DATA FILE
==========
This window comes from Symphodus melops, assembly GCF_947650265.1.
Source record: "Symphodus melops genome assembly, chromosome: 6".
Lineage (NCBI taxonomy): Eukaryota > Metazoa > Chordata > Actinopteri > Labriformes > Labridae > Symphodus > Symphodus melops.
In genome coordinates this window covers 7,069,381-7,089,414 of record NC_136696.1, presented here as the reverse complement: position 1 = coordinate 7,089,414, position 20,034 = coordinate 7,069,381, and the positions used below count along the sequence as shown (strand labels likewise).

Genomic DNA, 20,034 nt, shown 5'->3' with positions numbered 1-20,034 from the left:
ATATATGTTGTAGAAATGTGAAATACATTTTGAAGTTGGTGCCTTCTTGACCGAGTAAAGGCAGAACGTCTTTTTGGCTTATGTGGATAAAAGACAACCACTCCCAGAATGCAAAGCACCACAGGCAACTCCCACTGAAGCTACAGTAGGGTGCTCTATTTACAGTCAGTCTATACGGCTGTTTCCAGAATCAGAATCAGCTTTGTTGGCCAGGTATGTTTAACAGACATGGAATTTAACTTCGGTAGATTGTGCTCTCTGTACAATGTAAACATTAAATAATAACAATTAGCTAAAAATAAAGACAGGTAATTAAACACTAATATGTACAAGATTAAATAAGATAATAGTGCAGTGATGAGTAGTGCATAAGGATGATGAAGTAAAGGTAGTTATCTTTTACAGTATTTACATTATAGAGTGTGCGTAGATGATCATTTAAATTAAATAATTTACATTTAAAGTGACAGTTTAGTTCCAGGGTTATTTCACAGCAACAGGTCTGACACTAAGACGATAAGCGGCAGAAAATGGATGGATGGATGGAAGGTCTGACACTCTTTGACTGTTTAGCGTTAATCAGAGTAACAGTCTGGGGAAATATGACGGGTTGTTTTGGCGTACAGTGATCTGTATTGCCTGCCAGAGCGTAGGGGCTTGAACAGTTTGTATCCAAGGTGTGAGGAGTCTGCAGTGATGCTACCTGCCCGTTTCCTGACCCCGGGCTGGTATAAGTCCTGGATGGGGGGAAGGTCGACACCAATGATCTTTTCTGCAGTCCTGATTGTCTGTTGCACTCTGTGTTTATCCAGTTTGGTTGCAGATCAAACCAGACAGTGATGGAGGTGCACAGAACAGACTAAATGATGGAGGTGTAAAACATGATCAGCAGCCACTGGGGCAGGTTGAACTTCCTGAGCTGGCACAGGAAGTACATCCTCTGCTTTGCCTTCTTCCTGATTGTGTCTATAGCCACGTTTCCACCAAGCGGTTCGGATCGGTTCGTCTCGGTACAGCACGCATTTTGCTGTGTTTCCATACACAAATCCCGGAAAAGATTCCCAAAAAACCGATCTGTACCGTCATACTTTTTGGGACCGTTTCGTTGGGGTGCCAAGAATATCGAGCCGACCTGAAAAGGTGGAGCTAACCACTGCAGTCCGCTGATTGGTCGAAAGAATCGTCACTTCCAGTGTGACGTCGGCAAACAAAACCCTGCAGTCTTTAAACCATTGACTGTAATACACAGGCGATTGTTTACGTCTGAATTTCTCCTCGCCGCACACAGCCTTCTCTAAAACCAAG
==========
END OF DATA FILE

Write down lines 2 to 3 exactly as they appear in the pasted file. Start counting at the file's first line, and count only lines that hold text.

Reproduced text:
Source record: "Symphodus melops genome assembly, chromosome: 6".
Lineage (NCBI taxonomy): Eukaryota > Metazoa > Chordata > Actinopteri > Labriformes > Labridae > Symphodus > Symphodus melops.